Given the rather limited range, I went with a Marley beanie, because red is sorta my thing at the moment:


The original RRP of this hat was £60 ($95), but this was on sale for the more reasonable sum of £27.95 ($44.59). I think I would have been incredibly disappointed if I’d paid full price for this.

So, first of all, the safety claims. Ribcaps have a material sewn into them in rib shapes which is slightly soft under normal contact, but which hardens when knocked. So, it’s malleable to mould to the shape of your head when wearing, but in theory, if you knock your head against something, the material will harden to protect you. Because there are gaps due to the way the material is sewn in, the Ribcap can’t protect you from a pointed surface, as there’s a possibility the impact could fall between these ribs and into the fabric. However, on a smooth surface, the ribs will absorb some of the impact. The greatest protection Ribcap claims to offer is against ‘mild concussion’.

The reactions of my friends to this have been mildly negative. All of them wear helmets and I don’t think any of them would consider wearing this instead of a helmet. My husband certainly wasn’t keen on it being used as safety equipment, and another friend was quite incredulous at the idea of me wearing it cycling.

But forget that, let’s just be a bit shallow about this for a minute… what does it look like on?

Tah dah!

I have to say, I don’t usually wear beanies, and I think they look sorta dorky on me, but I’ll make an exception to avoid ‘mild concussion’.

The unfortunate thing about this cap is its tendency to make you look a little bit like a pixie… Because of the stiff ribs, the top doesn’t really mould itself to your head, so you end up with a bit of a peak at the top. Also, there’s a large gap of protection at the top where the ribs don’t meet, which is a bit worrying. But I suppose if you’re going to be landing upside down on your head, a Ribcap isn’t going to help you…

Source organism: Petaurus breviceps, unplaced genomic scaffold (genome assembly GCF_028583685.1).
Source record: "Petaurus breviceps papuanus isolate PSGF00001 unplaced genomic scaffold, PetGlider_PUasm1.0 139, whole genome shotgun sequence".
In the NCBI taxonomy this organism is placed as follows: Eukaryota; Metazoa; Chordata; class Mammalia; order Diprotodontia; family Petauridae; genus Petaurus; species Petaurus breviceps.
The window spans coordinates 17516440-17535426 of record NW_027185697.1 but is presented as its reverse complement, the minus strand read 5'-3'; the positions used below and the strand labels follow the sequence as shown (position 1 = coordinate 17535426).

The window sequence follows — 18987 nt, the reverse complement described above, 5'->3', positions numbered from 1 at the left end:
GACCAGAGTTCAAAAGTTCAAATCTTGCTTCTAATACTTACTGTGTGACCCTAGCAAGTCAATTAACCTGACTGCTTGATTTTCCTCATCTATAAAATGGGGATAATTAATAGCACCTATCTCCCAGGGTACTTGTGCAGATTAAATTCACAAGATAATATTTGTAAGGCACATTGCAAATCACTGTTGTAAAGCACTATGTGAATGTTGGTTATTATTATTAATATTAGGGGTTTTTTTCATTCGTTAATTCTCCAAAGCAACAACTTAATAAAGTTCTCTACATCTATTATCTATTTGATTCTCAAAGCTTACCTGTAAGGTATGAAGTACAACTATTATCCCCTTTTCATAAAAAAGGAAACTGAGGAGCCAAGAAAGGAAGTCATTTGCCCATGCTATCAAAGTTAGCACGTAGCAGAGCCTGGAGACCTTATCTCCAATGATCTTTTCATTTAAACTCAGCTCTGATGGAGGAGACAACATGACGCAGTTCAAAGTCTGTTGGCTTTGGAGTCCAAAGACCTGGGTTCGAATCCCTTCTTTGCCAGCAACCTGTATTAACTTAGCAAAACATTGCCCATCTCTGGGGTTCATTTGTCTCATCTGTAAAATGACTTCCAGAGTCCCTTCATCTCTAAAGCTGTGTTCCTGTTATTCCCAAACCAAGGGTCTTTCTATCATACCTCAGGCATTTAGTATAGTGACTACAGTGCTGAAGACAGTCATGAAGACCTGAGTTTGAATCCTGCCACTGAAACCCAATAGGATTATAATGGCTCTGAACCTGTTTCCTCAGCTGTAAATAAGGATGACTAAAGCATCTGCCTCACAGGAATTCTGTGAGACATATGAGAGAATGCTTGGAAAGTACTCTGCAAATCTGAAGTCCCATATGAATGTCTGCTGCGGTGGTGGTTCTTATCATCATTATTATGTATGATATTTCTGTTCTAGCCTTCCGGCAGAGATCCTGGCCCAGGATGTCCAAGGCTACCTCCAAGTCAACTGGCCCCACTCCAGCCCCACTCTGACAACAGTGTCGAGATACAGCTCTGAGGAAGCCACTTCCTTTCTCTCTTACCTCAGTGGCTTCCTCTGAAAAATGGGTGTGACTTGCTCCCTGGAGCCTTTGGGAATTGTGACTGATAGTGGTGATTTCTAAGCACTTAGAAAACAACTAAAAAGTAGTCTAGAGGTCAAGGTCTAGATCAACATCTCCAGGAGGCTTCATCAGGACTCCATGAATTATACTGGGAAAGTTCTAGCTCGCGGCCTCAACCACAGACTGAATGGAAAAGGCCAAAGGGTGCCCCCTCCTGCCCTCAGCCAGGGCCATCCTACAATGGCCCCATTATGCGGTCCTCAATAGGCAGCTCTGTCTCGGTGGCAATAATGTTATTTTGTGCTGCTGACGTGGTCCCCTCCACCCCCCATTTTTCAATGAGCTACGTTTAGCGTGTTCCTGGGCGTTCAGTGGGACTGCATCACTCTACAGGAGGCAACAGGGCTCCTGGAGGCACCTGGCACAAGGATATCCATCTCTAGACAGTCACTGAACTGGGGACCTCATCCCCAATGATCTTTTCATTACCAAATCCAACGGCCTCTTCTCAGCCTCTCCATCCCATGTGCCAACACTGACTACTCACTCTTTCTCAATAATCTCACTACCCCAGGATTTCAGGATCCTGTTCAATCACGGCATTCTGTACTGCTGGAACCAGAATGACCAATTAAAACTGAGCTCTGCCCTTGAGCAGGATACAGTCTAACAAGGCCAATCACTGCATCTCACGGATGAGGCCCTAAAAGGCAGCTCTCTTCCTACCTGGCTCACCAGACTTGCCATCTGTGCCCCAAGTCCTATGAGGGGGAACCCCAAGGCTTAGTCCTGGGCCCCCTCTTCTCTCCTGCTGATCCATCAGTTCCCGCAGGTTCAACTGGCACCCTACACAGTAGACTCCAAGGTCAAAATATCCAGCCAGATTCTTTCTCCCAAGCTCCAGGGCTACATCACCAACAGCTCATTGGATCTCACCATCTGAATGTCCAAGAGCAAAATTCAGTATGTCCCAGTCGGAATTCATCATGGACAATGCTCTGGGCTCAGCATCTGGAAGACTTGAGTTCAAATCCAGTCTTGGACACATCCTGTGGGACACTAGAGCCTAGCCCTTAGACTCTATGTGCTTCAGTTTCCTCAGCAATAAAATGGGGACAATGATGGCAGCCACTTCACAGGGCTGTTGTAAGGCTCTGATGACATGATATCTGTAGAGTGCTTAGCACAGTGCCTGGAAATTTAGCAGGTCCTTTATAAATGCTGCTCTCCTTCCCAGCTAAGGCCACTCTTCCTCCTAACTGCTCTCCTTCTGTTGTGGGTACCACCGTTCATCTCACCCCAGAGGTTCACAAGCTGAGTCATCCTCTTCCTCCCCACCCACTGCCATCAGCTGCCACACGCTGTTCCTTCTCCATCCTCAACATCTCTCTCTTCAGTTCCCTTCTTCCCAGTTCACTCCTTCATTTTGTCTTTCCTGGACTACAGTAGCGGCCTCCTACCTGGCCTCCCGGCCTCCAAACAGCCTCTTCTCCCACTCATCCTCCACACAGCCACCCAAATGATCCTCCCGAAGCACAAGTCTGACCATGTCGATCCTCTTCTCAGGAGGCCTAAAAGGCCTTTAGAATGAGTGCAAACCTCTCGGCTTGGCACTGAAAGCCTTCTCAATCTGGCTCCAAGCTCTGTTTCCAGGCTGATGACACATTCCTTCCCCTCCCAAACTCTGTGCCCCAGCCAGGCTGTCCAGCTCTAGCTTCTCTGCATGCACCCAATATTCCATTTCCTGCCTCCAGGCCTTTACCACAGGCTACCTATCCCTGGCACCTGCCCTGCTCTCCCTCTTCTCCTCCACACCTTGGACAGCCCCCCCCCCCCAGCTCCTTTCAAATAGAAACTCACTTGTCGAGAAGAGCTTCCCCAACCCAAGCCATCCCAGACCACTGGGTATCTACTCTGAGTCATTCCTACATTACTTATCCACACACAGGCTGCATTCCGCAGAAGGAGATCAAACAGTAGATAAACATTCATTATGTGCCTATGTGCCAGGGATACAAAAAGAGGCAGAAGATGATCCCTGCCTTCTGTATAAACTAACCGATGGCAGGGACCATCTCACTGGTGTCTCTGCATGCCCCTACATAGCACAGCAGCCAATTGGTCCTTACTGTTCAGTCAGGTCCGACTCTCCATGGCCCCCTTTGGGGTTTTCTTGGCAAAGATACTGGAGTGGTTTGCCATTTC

In summary: the Ribcap is an excellent idea and I can definitely see it would be useful in sports or activities where it’s not traditional to wear headgear, but where head protection might be a good idea (ice skating, even walking on icy pavements). However, the claims floating around about the kind of protection it offers are not backed up by the company itself, and I think that third-party claims about the protection it does offer has been somewhat over exaggerated. It will only protect you from bumps and bruises and maybe offer some mild protection if you knock your head, but it’s certainly not going to offer you the same protection as a helmet. If you have a choice between this and a helmet, the best advice would be to wear the helmet every time. But if your choice is more likely to be between this or nothing, this is obviously the better choice than a naked head… And, it’s warm too!

I love Bobbin Bicycles’ site – if I was an affluent girl about London-town, I’d pop in a pick up a Pashley Princess in black (or maybe a Pashley Sonnet Bliss Claret), a cycling mac and some leather gloves, and then cycle around Piccadilly Circus, dodging buses. Alas, I need something a bit cheaper and a bit more practical, when it comes to my bike, but I still love to browse. One of my favourite products is the Miss Bobbin Sash:

sash

Priced at a rather reasonable £20, this is a reflective sash that you can wear over your coat or clothes, and personally, I think it looks awesome! I wish I’d had something like this last year when I was jogging at night – it’s a useful item that really doesn’t need to be limited to cycling use.

sash2

It shows up quite well in the dark, and because it’s so prominent, you don’t need to be wearing light coloured or reflective clothing underneath to be seen. Also, I would imagine you could store it in your bike bag so you never get caught out on a dark night (or morning!).

lrsash2